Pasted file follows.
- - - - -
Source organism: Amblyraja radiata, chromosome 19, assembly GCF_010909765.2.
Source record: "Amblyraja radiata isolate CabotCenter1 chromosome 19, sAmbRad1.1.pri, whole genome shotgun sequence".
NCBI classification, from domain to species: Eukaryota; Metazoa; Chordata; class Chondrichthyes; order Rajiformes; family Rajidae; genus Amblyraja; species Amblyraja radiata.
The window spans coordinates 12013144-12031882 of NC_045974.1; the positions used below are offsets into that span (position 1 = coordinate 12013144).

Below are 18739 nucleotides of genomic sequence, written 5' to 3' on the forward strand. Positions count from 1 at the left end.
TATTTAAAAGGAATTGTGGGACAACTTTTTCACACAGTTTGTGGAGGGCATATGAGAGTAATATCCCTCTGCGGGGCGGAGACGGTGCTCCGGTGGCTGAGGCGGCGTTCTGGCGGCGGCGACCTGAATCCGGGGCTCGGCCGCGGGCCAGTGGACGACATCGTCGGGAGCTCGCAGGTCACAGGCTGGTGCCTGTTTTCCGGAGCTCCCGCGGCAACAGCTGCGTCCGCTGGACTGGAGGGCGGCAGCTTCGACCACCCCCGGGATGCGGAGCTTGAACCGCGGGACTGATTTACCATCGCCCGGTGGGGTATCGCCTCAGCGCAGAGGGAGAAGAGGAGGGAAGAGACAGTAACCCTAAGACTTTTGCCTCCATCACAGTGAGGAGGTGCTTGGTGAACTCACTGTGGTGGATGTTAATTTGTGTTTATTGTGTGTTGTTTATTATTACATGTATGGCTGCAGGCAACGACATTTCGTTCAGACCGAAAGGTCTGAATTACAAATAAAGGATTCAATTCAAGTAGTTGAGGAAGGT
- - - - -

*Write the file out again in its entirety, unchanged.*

Source organism: Amblyraja radiata, chromosome 19, assembly GCF_010909765.2.
Source record: "Amblyraja radiata isolate CabotCenter1 chromosome 19, sAmbRad1.1.pri, whole genome shotgun sequence".
NCBI classification, from domain to species: Eukaryota; Metazoa; Chordata; class Chondrichthyes; order Rajiformes; family Rajidae; genus Amblyraja; species Amblyraja radiata.
The window spans coordinates 12013144-12031882 of NC_045974.1; the positions used below are offsets into that span (position 1 = coordinate 12013144).

Below are 18739 nucleotides of genomic sequence, written 5' to 3' on the forward strand. Positions count from 1 at the left end.
TATTTAAAAGGAATTGTGGGACAACTTTTTCACACAGTTTGTGGAGGGCATATGAGAGTAATATCCCTCTGCGGGGCGGAGACGGTGCTCCGGTGGCTGAGGCGGCGTTCTGGCGGCGGCGACCTGAATCCGGGGCTCGGCCGCGGGCCAGTGGACGACATCGTCGGGAGCTCGCAGGTCACAGGCTGGTGCCTGTTTTCCGGAGCTCCCGCGGCAACAGCTGCGTCCGCTGGACTGGAGGGCGGCAGCTTCGACCACCCCCGGGATGCGGAGCTTGAACCGCGGGACTGATTTACCATCGCCCGGTGGGGTATCGCCTCAGCGCAGAGGGAGAAGAGGAGGGAAGAGACAGTAACCCTAAGACTTTTGCCTCCATCACAGTGAGGAGGTGCTTGGTGAACTCACTGTGGTGGATGTTAATTTGTGTTTATTGTGTGTTGTTTATTATTACATGTATGGCTGCAGGCAACGACATTTCGTTCAGACCGAAAGGTCTGAATTACAAATAAAGGATTCAATTCAAGTAGTTGAGGAAGGT